Above Photo: Edward Snowden currently has political asylum in Russia. | Photo: Reuters
United States President Donald Trump is expected to pressure Russia to hand over NSA whistleblower Edward Snowden in exchange for sanctions relief at the upcoming Trump-Putin summit; however, Russia has emphasized that they “are not in a position” to expel Snowden and will “respect his rights” if any such attempt is made.
“I have never discussed Edward Snowden with (Donald Trump’s) administration,” Russian Foreign Minister Sergey Lavrov said to Channel 4 reporters. “When he (Putin) was asked the question, he said this is for Edward Snowden to decide. We respect his rights, as an individual. That is why we were not in a position to expel him against his will because he found himself in Russia even without a U.S. passport, which was discontinued as he was flying from Hong Kong.”
Snowden, who is being prosecuted in the United States for leaking classified documents that showed surveillance abuse by U.S. intelligence agencies, was given political asylum in Russia after his passport was revoked.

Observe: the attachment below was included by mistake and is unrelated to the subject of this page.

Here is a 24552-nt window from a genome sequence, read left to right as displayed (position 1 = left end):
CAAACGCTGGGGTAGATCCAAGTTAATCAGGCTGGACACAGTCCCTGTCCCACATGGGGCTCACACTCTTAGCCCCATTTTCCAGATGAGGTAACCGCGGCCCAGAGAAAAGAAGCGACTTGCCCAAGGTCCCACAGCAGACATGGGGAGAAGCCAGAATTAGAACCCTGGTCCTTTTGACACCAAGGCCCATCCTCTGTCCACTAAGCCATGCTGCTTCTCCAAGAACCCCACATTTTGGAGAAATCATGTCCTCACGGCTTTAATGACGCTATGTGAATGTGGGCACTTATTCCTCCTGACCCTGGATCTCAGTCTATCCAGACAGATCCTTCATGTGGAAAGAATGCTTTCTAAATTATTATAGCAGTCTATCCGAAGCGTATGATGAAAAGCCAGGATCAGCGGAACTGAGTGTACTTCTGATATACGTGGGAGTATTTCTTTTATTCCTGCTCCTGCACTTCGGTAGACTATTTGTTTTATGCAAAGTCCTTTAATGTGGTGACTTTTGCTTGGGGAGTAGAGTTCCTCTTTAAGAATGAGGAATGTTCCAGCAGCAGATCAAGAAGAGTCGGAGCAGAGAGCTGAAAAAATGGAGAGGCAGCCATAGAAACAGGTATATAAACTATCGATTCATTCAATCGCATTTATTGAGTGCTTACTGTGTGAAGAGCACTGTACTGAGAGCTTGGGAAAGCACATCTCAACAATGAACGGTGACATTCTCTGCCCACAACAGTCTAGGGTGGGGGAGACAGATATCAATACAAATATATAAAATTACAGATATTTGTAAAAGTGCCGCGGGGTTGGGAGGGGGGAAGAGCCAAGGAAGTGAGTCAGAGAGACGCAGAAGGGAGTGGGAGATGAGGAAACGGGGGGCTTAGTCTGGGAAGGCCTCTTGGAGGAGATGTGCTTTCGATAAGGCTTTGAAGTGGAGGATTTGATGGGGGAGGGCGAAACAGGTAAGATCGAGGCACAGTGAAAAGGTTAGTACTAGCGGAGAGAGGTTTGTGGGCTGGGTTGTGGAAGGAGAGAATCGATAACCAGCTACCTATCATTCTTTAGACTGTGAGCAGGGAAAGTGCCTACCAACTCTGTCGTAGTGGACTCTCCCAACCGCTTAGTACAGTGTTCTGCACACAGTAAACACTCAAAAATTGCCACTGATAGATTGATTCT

“Edward Snowden is the master of his own destiny,” Lavrov said.
Trump is meeting with Russian President Vladimir Putin on July 16 in Helsinki, where Putin is expected to push for an end to U.S. sanctions. Trump has said he would like better relations with Russia, perhaps as a way of pulling them away from China, but Trump’s opponents in the United States are already applying political pressure on him for holding the summit, in the midst of the tensest U.S.-Russian relations since the height of the Cold War.
The fate of Wikileaks founder Julian Assange also lay in the balance when U.S. Vice President Mike Pence met with Ecuador’s President Lenin Moreno this week.
“The vice president raised the issue of Mr. Assange. It was a constructive conversation. They agreed to remain in close coordination on potential next steps going forward,” a White House official said in a statement.
Julian Assange has lived in the Ecuadorian embassy in London since 2012, with an arrest warrant in Britain preventing him from leaving the embassy.